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Copyright © Tina Folsom
Venice, Italy – early 1800s
Raphael di Santori never thought he’d lose his life by drowning. A stake through the heart, maybe, or burnt to ash by the sun—but never drowning. Not that it wasn’t something many vampires feared: their cells, after all, were so dense and solid that their bodies were much heavier than water and therefore sank instantly.
That was exactly what had happened to him. One minute he’d been wandering along the canal. Now he was enfolded in its icy-cold depths. He could paddle and splash all he wanted, but his weight pulled him under the water without regard for his efforts. All his strength worked against him.
There was nothing to hold onto. The canal was lined with Venetian homes without ledges or docks, without the entry doors on the water level—mainly used for deliveries—that were customary at the larger merchants’ homes. The homes that bordered this narrow, insignificant, yet deep canal in the labyrinth of Venice didn’t have this luxury. Their inhabitants entered from the streets above, streets he’d walked earlier.
The noise of the carnival’s revelers drifted to him, deadened by the water in his ears. Even if he screamed, they wouldn’t hear him. They were too drunk to take any notice. It was one of the reasons he’d been prowling the streets despite the large number of people out. In a drunken crowd, there were more than a few morsels that would turn into prey, more than a few juicy necks he could feast on without being discovered.
All year he’d been careful, never feeding when the streets were busy, always making sure his victims wouldn’t remember what had happened. Only during carnival, when masks were the ultimate accessory to any garment, did he gorge himself on the plentiful buffet of humans.
Had he been careless this time? Had somebody seen him? Why else had he felt a hand on his back, pushing him into the canal? Merely an accident by a drunken passerby or a deliberate act by someone who knew what he was? Had the Guardians of the Holy Waters finally caught up with him?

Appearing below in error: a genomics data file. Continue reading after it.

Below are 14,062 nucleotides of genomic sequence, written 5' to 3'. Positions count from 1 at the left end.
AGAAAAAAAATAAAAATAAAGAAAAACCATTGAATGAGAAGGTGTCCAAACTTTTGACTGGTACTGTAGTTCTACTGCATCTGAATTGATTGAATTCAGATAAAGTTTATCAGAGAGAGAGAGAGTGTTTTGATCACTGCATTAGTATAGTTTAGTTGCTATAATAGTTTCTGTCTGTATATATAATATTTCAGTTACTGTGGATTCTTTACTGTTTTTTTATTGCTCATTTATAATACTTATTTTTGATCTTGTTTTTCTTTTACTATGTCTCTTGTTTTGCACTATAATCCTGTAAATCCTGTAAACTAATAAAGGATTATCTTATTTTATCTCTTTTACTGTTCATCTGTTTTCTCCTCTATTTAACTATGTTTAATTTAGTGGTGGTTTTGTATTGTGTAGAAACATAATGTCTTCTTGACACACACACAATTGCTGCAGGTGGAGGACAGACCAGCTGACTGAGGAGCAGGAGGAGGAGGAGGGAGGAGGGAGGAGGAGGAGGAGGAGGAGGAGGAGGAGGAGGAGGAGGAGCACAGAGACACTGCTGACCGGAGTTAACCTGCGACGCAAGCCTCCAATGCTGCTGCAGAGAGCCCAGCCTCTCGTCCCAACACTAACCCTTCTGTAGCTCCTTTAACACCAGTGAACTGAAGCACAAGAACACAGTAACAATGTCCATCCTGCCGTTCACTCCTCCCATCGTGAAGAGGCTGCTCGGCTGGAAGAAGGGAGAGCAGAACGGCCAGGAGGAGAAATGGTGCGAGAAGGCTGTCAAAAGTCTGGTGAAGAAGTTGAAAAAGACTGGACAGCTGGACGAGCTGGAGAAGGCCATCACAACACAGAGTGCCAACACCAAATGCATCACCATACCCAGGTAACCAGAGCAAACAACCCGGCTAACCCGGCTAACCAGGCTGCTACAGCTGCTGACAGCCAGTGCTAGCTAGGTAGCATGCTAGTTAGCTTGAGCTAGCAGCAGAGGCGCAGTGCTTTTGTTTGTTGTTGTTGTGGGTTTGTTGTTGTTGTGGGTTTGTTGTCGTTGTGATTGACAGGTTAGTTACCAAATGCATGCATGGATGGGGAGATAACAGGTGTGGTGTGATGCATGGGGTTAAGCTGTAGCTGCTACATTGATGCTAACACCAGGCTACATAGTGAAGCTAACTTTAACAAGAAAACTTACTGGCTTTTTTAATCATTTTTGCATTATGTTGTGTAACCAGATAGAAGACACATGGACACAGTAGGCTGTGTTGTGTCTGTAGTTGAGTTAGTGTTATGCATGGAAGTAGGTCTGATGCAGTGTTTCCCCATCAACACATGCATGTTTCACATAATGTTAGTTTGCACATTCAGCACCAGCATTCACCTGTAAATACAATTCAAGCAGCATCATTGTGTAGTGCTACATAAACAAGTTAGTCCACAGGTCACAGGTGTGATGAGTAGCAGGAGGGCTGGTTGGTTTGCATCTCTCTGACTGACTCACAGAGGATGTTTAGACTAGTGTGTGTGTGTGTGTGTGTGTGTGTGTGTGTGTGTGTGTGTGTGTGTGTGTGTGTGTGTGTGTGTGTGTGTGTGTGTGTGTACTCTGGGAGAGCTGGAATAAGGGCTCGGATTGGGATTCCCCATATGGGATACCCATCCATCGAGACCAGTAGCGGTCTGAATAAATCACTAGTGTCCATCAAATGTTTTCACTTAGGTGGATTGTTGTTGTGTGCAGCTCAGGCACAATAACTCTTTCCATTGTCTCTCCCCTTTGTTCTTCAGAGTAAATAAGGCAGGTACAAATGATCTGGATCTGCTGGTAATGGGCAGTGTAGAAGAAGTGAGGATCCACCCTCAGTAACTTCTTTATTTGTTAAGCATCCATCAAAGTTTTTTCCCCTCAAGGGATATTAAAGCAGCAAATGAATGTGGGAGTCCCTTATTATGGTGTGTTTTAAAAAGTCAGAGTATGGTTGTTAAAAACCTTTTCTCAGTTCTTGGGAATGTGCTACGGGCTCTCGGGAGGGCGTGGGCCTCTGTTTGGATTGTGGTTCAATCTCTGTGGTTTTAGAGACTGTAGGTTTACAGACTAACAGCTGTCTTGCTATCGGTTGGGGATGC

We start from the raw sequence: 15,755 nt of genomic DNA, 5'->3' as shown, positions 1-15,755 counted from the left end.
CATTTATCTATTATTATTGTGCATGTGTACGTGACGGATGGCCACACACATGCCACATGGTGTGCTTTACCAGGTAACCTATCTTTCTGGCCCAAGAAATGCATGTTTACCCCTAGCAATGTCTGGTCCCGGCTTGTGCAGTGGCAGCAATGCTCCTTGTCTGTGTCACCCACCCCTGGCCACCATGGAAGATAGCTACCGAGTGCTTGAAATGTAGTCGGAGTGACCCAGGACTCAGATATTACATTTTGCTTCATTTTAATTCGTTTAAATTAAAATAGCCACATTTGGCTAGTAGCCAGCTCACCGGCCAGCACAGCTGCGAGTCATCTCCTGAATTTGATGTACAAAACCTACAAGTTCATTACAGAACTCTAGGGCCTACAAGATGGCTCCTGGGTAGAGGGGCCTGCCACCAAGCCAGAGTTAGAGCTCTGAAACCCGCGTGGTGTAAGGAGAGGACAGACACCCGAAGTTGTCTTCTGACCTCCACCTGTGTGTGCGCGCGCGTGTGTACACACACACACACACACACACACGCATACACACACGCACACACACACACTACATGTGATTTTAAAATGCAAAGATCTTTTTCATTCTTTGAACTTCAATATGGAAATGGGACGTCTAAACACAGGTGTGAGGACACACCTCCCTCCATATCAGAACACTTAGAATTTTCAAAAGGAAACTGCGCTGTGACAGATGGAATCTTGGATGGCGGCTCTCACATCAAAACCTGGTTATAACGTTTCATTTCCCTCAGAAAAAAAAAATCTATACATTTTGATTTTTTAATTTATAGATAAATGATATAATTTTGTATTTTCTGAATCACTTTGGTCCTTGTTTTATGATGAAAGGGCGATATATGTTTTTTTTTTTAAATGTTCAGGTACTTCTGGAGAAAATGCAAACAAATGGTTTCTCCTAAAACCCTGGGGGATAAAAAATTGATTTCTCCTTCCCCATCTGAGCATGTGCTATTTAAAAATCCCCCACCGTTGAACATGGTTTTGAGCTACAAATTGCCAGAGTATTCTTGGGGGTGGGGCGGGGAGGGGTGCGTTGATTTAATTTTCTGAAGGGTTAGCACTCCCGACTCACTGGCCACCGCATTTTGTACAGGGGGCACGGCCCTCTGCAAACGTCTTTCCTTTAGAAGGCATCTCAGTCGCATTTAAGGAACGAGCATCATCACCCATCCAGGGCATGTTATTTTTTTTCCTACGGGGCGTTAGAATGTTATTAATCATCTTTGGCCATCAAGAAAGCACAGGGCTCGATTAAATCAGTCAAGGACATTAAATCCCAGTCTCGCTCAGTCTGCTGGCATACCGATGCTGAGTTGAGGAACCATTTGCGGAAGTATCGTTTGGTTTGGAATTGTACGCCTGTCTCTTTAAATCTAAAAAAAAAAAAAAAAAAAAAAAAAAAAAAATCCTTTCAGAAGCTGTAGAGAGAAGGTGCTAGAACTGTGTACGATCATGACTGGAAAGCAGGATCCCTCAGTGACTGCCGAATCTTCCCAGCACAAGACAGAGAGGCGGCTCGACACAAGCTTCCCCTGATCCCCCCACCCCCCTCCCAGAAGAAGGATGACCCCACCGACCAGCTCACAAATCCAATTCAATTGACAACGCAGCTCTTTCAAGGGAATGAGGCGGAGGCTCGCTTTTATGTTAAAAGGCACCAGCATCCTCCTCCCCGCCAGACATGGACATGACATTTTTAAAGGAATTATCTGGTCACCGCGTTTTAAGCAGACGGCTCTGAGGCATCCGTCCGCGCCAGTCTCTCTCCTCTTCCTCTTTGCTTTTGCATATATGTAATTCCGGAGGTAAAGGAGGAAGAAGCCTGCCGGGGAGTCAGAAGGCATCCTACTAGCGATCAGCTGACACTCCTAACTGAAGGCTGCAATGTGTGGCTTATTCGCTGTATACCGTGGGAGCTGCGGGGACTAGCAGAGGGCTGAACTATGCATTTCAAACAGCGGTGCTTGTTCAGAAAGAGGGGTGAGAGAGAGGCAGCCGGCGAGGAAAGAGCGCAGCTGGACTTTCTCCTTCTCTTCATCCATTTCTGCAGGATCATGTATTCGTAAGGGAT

The Guardians—he and his brethren feared them. Nobody knew how the secret society of merchants and nobles had come into existence. However, for the last one hundred years of his life, he’d seen more and more of his fellow vampires fall prey to them. Many of his friends had vanished one night, never to be heard of again. They’d either died at the end of a stake through their hearts or drowned just as he was about to.
Had the hand that he’d briefly felt on his back belonged to one of the elusive Guardians? Elusive, because despite all investigations he and his kind had engaged in, all they’d ever been able to discover was their symbol: a cross intersected by three waves. His brethren had only ever captured one member of the Holy Waters, but he hadn’t disclosed much more than their name and the symbol, which he wore on a black onyx ring, before he’d escaped them by killing himself and taken his secrets to the grave.
Were the Guardians behind his ordeal? Had one of them pushed him, knowing he’d drown? And what did it matter now? In a few minutes, he would be dead, his immortal life over. He would rot on the bottom of the canal, his body never rising to the surface, even as it decomposed, the denseness of his cells and bones making sure nothing of his being would ever come to light.